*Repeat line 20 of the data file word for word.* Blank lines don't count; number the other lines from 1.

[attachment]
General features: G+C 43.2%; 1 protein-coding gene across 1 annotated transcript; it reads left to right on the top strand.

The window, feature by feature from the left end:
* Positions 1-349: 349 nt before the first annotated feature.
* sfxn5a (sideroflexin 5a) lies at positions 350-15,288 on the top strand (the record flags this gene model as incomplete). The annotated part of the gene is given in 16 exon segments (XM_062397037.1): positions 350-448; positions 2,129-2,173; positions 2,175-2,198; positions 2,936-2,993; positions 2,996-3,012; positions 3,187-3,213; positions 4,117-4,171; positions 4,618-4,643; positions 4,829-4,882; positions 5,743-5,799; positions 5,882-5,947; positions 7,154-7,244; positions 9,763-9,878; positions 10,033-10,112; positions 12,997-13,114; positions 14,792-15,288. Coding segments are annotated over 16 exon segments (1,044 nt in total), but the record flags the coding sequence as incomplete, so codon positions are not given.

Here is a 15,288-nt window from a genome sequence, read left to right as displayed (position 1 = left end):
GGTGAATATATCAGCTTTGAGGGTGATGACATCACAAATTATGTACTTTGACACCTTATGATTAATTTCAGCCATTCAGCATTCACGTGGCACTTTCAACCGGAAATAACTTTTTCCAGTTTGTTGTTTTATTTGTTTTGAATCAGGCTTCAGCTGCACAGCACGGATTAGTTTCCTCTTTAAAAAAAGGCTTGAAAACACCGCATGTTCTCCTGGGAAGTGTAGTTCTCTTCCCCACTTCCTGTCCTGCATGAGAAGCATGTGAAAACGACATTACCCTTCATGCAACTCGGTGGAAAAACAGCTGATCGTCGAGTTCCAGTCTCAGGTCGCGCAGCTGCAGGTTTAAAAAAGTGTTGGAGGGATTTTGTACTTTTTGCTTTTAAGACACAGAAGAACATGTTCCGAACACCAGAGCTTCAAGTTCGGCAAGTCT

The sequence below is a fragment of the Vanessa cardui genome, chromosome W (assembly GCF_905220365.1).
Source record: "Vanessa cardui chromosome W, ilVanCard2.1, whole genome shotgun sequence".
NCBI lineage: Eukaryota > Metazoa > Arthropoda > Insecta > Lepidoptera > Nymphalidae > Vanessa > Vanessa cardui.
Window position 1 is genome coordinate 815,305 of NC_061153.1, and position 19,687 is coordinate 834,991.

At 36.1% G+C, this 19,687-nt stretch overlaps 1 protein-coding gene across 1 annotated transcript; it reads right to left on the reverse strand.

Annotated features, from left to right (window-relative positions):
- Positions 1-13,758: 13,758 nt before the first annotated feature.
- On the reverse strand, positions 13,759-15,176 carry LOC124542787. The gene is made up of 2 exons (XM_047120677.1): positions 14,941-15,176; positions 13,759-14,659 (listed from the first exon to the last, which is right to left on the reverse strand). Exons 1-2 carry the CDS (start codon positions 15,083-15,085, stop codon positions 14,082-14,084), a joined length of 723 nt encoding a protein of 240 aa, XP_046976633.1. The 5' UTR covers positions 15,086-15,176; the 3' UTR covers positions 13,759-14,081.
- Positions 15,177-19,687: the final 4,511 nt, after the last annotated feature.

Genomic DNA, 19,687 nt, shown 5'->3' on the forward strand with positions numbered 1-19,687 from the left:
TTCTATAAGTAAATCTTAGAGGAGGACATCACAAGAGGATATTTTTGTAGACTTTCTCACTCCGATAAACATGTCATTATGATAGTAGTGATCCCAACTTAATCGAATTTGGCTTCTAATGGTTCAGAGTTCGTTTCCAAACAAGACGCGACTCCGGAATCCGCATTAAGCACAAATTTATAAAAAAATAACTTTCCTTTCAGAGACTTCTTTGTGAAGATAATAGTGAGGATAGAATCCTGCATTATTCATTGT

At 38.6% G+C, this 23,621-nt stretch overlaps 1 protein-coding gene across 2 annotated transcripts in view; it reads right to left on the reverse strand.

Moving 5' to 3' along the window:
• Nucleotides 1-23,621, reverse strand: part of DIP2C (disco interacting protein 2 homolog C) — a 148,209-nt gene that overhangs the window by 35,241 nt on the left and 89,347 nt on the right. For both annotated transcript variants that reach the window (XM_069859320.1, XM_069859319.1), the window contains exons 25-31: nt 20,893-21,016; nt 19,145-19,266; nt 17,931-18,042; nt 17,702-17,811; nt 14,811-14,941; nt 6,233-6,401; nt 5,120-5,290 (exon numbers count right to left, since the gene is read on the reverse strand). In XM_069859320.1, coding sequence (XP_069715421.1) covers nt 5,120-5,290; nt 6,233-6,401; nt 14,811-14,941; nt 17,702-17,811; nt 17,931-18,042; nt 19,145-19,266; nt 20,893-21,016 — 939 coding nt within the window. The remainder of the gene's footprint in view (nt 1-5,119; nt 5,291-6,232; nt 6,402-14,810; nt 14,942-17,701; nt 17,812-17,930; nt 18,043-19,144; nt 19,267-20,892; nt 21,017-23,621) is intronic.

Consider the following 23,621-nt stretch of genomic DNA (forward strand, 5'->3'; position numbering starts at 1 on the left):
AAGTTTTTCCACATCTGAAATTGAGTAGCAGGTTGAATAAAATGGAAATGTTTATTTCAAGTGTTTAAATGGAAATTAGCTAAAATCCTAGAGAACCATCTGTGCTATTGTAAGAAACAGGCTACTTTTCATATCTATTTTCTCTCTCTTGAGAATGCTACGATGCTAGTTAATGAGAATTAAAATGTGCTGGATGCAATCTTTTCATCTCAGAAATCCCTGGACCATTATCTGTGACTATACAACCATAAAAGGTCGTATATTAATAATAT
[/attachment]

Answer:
• Nucleotides 1-23,621, reverse strand: part of DIP2C (disco interacting protein 2 homolog C) — a 148,209-nt gene that overhangs the window by 35,241 nt on the left and 89,347 nt on the right. For both annotated transcript variants that reach the window (XM_069859320.1, XM_069859319.1), the window contains exons 25-31: nt 20,893-21,016; nt 19,145-19,266; nt 17,931-18,042; nt 17,702-17,811; nt 14,811-14,941; nt 6,233-6,401; nt 5,120-5,290 (exon numbers count right to left, since the gene is read on the reverse strand). In XM_069859320.1, coding sequence (XP_069715421.1) covers nt 5,120-5,290; nt 6,233-6,401; nt 14,811-14,941; nt 17,702-17,811; nt 17,931-18,042; nt 19,145-19,266; nt 20,893-21,016 — 939 coding nt within the window. The remainder of the gene's footprint in view (nt 1-5,119; nt 5,291-6,232; nt 6,402-14,810; nt 14,942-17,701; nt 17,812-17,930; nt 18,043-19,144; nt 19,267-20,892; nt 21,017-23,621) is intronic.